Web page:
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American Dictionary of the English Language

Webster's Dictionary 1828

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Muse


MUSE, noun s as z. [Latin musa.]

1. Properly, song; but in usage, the deity or power of poetry. Hence poets in modern times, as in ancient, invoke the aid of the muse or Muses, or in other words, the genius of poetry.

Granville commands; your aid, O Muses, bring,

What muse for Granville can refuse to sing?

2. Deep thought; close attention or contemplation which abstracts the minds from passing scenes; hence sometimes, absence of mind.

As in great muse no word to creature spake.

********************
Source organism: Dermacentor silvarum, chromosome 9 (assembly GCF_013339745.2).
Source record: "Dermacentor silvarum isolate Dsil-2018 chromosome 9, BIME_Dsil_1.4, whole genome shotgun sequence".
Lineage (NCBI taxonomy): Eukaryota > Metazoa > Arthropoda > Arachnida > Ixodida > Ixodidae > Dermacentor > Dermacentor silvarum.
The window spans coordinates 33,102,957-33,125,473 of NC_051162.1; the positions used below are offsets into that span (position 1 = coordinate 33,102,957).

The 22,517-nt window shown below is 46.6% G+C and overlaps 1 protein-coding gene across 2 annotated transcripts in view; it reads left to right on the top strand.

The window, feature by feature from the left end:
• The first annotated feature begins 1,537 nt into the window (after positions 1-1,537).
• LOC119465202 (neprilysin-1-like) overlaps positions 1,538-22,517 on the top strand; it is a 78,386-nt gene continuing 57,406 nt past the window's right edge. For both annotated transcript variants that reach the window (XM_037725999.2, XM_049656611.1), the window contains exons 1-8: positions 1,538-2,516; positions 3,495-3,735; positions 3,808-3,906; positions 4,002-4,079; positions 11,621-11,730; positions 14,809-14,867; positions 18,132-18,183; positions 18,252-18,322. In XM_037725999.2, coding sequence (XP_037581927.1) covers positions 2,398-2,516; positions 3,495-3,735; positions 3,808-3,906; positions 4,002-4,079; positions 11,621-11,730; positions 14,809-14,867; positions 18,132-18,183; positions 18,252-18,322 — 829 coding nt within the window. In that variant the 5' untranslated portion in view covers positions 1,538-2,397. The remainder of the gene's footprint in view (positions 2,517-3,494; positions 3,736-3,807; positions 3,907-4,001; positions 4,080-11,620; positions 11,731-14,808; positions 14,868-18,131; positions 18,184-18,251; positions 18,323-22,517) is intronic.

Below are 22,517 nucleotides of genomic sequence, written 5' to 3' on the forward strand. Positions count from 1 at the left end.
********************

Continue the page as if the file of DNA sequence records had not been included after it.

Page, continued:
He was fill'd

With admiration and deep muse to hear

Of things so high and strange.

MUSE, verb intransitive s as z. [Latin musso and mussito, to mutter or murmur, to demur, to be silent. The Greek signifies to press, or utter sound with the lips compressed. The latter verb belongs to a sound uttered through the nose or with close lips, or of the same family, Latin mussitatio. The word then primarily denotes what we call humming, to hum, as persons do when idle, or alone and steadily occupied.]

1. To ponder; to think closely; to study in silence.

He mused upon some dangerous plot.

I muse on the works of thy hands. Psalms 143:5.

2. To be absent in mind; to be so occupied in study or contemplation, as not to observe passing scenes or things present.

3. To wonder.

Do not muse of me.

MUSE, verb transitive To think on; to meditate on.